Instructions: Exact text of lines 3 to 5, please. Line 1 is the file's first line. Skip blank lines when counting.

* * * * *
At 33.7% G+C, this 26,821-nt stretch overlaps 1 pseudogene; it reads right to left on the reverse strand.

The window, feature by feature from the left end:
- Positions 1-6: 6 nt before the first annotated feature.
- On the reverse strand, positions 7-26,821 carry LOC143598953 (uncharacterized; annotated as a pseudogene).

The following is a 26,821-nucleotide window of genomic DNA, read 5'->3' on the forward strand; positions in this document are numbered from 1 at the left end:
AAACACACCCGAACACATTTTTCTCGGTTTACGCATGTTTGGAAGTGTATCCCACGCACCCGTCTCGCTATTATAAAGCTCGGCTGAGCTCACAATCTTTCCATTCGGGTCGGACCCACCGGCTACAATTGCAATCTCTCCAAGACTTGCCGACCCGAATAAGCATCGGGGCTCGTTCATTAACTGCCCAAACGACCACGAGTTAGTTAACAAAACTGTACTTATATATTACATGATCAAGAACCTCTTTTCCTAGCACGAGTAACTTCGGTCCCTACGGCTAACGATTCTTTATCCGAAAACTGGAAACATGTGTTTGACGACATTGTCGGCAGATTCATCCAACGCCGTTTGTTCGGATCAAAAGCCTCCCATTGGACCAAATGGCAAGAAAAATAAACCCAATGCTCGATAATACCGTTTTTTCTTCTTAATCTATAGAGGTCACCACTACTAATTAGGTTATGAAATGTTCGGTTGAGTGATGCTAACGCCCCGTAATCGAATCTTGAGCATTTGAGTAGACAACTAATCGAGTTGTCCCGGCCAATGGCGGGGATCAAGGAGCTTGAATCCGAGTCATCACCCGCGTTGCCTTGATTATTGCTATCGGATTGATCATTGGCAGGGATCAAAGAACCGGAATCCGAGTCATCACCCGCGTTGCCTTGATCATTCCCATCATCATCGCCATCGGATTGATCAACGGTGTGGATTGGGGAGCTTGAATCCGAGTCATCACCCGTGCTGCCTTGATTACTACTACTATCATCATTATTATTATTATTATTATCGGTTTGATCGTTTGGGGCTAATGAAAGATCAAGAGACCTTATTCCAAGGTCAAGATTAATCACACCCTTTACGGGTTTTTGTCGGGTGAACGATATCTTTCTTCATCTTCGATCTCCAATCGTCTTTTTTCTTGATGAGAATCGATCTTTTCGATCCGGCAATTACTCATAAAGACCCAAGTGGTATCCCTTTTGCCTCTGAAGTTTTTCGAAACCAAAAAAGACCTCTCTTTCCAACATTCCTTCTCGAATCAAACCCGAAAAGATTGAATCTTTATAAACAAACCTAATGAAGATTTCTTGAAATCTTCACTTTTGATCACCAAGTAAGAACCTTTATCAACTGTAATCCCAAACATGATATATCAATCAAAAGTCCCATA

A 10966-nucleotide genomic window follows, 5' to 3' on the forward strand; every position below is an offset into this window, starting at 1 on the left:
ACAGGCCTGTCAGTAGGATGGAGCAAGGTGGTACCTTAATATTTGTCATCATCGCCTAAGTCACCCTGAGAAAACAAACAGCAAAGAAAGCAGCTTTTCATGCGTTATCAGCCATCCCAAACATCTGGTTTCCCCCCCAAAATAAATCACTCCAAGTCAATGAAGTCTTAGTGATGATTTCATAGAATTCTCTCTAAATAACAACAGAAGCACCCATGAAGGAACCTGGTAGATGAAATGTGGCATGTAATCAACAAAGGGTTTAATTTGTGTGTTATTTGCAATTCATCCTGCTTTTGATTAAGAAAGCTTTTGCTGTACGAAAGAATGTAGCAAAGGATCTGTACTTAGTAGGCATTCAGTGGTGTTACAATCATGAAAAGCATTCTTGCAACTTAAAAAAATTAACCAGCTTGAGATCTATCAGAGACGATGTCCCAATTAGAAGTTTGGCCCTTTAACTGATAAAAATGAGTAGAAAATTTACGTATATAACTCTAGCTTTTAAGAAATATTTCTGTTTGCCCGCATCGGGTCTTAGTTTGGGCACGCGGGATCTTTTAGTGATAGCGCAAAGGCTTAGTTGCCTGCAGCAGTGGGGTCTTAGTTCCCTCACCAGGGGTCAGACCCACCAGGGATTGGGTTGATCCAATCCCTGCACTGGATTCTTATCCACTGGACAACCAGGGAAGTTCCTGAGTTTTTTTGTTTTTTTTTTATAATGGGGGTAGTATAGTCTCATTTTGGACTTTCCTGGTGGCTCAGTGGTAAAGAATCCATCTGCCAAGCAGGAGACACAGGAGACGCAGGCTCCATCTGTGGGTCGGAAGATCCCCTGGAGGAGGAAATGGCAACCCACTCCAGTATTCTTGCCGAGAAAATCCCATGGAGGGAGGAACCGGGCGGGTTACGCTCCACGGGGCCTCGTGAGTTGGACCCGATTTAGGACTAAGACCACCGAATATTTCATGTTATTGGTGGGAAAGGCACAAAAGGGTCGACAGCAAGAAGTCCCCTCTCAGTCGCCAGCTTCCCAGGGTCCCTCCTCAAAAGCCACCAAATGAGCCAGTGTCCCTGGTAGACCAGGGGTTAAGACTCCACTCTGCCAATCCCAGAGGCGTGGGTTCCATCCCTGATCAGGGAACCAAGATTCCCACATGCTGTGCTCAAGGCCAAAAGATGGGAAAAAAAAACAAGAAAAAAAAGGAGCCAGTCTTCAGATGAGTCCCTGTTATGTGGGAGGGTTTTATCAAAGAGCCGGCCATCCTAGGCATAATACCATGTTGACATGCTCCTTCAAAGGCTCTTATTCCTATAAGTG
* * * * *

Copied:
- Positions 1-6: 6 nt before the first annotated feature.
- On the reverse strand, positions 7-26,821 carry LOC143598953 (uncharacterized; annotated as a pseudogene).

The following is a 26,821-nucleotide window of genomic DNA, read 5'->3' on the forward strand; positions in this document are numbered from 1 at the left end: